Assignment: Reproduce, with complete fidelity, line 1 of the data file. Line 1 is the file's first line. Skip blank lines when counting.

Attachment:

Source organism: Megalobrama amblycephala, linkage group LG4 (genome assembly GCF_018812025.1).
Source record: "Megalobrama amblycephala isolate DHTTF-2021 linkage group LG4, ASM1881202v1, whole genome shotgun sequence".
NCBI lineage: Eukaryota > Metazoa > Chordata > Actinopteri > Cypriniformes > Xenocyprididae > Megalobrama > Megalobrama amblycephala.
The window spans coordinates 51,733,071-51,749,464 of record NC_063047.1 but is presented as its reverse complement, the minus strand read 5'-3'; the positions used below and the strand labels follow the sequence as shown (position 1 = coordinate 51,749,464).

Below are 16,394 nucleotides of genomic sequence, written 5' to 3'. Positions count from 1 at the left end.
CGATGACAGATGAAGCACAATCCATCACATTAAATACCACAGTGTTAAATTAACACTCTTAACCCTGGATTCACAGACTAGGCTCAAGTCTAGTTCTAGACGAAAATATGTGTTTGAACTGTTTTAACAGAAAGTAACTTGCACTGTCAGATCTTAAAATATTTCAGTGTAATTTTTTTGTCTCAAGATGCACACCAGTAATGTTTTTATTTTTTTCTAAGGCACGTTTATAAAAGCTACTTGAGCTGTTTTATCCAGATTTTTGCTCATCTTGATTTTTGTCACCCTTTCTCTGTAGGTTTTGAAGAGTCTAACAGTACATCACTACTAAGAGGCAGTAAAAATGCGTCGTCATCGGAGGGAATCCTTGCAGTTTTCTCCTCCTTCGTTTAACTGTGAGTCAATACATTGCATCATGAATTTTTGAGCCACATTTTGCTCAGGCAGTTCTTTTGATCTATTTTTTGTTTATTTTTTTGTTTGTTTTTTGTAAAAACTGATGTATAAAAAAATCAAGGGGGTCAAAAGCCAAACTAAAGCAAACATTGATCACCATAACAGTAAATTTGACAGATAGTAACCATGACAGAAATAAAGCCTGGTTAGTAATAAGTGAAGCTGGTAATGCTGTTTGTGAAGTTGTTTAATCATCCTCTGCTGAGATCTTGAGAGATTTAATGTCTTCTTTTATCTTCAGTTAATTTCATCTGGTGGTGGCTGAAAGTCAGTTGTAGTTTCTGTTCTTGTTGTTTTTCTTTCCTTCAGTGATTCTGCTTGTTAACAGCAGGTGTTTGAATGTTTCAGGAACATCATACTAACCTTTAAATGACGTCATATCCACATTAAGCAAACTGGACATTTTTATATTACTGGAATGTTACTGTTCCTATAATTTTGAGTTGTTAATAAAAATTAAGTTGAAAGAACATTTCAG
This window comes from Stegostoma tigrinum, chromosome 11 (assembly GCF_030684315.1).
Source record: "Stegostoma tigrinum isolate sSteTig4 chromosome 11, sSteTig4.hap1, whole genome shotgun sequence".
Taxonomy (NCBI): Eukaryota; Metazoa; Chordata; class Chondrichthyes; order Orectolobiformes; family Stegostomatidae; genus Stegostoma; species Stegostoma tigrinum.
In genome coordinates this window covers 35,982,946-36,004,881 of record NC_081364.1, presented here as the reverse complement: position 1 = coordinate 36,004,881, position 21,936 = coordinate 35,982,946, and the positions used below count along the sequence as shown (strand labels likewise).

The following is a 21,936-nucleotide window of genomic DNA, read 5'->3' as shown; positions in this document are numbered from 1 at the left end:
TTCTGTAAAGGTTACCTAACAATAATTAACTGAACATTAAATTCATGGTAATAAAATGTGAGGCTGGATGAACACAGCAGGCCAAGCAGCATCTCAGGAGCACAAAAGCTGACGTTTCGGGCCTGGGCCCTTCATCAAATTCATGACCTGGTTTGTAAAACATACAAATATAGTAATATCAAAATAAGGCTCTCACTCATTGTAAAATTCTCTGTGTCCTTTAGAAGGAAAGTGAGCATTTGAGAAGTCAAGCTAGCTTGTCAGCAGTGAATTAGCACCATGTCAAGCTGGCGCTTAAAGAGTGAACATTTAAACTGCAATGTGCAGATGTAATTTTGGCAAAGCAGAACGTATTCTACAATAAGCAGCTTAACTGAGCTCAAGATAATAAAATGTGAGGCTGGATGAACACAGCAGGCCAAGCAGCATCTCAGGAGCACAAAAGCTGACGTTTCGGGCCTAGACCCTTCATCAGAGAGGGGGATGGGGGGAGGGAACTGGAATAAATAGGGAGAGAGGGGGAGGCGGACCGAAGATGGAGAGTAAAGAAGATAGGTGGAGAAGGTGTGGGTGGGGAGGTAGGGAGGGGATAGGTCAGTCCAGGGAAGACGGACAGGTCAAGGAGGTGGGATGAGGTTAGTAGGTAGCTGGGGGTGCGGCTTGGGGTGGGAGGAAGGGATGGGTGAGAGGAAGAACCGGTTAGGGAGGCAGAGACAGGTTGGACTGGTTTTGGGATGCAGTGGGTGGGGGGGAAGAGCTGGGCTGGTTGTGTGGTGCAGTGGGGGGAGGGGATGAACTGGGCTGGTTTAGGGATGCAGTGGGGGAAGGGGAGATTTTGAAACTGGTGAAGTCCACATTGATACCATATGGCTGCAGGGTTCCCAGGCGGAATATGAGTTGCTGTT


Source organism: Megalobrama amblycephala, linkage group LG4 (genome assembly GCF_018812025.1).